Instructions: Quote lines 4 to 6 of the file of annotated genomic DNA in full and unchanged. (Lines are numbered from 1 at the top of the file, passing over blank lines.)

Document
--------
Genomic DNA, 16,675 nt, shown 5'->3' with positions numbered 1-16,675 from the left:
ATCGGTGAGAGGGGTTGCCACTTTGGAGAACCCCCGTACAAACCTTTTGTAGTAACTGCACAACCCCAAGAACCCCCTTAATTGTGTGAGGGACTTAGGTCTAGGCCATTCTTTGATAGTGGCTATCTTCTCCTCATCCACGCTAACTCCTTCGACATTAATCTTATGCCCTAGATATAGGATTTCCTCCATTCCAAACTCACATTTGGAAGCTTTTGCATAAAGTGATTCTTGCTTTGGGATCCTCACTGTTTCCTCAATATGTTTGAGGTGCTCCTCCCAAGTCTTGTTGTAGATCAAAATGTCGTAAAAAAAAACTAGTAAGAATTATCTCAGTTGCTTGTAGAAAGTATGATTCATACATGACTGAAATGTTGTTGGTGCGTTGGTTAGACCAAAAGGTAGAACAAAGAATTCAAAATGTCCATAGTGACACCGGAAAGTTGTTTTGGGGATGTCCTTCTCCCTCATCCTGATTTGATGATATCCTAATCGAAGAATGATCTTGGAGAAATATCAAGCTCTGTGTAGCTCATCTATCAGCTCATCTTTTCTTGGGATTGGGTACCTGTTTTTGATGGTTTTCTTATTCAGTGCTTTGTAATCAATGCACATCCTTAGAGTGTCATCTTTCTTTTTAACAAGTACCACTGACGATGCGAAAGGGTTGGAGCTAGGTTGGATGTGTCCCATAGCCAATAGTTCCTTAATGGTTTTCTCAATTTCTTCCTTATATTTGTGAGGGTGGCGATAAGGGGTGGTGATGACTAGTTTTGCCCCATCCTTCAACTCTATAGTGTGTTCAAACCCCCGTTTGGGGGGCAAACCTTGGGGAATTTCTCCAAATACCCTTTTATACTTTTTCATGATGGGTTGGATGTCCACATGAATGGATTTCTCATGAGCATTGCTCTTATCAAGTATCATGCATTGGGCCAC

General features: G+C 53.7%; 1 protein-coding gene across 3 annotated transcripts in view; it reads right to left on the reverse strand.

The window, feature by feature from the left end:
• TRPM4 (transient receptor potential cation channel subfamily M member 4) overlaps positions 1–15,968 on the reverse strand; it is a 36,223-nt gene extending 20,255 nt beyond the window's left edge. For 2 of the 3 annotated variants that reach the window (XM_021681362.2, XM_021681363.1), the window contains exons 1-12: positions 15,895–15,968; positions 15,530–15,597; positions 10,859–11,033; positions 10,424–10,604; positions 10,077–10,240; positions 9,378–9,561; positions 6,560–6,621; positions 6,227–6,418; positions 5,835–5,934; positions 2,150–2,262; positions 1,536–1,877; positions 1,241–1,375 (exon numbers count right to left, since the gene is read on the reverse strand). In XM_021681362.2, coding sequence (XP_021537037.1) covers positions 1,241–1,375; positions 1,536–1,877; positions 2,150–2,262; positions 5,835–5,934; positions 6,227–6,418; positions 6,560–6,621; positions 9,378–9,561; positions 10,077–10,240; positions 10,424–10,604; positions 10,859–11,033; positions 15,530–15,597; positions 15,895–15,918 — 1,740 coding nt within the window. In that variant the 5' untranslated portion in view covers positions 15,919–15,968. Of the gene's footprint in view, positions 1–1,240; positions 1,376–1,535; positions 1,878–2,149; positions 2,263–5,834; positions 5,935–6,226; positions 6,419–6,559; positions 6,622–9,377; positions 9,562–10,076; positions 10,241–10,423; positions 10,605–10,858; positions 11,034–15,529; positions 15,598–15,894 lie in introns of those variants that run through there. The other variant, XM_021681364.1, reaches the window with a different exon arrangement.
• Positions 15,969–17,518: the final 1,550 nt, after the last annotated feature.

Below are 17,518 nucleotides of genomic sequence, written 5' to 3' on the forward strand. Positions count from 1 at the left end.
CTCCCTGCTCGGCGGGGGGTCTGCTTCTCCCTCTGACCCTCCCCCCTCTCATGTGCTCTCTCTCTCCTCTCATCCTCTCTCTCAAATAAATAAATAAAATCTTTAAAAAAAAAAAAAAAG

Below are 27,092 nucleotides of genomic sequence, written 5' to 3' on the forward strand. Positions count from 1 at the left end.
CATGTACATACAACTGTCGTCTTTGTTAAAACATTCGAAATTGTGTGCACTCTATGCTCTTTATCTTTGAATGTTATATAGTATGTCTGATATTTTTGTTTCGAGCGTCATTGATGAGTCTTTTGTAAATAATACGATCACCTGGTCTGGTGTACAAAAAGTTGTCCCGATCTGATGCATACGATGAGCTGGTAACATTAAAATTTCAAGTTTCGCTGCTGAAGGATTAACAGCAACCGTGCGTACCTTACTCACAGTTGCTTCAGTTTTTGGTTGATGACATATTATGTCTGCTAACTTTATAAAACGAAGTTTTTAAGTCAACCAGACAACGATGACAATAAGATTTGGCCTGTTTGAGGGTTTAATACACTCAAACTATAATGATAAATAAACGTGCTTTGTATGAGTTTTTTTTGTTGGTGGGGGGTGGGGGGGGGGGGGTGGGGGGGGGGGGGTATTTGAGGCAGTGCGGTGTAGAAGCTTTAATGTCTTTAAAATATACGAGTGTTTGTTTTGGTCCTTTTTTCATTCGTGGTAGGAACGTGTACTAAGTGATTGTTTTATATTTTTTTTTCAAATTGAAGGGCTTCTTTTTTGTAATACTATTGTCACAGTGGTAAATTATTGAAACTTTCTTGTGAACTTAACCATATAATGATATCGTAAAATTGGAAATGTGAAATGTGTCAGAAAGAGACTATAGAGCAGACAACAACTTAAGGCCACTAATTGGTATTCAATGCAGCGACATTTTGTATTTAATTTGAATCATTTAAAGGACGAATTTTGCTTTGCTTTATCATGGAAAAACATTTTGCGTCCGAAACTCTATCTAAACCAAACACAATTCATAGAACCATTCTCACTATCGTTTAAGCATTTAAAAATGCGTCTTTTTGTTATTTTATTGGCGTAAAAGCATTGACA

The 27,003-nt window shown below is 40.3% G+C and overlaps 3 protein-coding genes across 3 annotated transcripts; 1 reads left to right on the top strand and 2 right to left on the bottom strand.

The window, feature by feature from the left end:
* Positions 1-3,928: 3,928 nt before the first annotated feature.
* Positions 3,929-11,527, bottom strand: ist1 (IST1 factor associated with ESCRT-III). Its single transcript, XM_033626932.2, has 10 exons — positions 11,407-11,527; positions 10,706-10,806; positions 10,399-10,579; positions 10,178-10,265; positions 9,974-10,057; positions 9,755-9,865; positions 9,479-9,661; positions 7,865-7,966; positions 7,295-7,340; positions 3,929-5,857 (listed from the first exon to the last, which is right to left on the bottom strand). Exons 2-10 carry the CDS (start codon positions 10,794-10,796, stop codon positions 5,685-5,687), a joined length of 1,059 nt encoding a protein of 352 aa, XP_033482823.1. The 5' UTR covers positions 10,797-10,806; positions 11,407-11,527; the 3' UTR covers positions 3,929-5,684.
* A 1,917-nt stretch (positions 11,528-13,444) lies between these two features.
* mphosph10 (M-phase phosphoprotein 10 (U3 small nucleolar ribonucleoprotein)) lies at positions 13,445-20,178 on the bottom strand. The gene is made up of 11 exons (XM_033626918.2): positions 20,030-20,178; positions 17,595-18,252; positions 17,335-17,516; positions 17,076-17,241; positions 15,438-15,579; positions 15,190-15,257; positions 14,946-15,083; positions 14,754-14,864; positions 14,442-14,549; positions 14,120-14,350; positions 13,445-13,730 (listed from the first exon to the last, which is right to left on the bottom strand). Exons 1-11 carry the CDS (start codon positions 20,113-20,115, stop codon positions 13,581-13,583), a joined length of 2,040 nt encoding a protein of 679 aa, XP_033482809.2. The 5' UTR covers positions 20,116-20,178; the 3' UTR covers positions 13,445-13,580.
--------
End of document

The window, feature by feature from the left end:
• TRPM4 (transient receptor potential cation channel subfamily M member 4) overlaps positions 1–15,968 on the reverse strand; it is a 36,223-nt gene extending 20,255 nt beyond the window's left edge. For 2 of the 3 annotated variants that reach the window (XM_021681362.2, XM_021681363.1), the window contains exons 1-12: positions 15,895–15,968; positions 15,530–15,597; positions 10,859–11,033; positions 10,424–10,604; positions 10,077–10,240; positions 9,378–9,561; positions 6,560–6,621; positions 6,227–6,418; positions 5,835–5,934; positions 2,150–2,262; positions 1,536–1,877; positions 1,241–1,375 (exon numbers count right to left, since the gene is read on the reverse strand). In XM_021681362.2, coding sequence (XP_021537037.1) covers positions 1,241–1,375; positions 1,536–1,877; positions 2,150–2,262; positions 5,835–5,934; positions 6,227–6,418; positions 6,560–6,621; positions 9,378–9,561; positions 10,077–10,240; positions 10,424–10,604; positions 10,859–11,033; positions 15,530–15,597; positions 15,895–15,918 — 1,740 coding nt within the window. In that variant the 5' untranslated portion in view covers positions 15,919–15,968. Of the gene's footprint in view, positions 1–1,240; positions 1,376–1,535; positions 1,878–2,149; positions 2,263–5,834; positions 5,935–6,226; positions 6,419–6,559; positions 6,622–9,377; positions 9,562–10,076; positions 10,241–10,423; positions 10,605–10,858; positions 11,034–15,529; positions 15,598–15,894 lie in introns of those variants that run through there. The other variant, XM_021681364.1, reaches the window with a different exon arrangement.
• Positions 15,969–17,518: the final 1,550 nt, after the last annotated feature.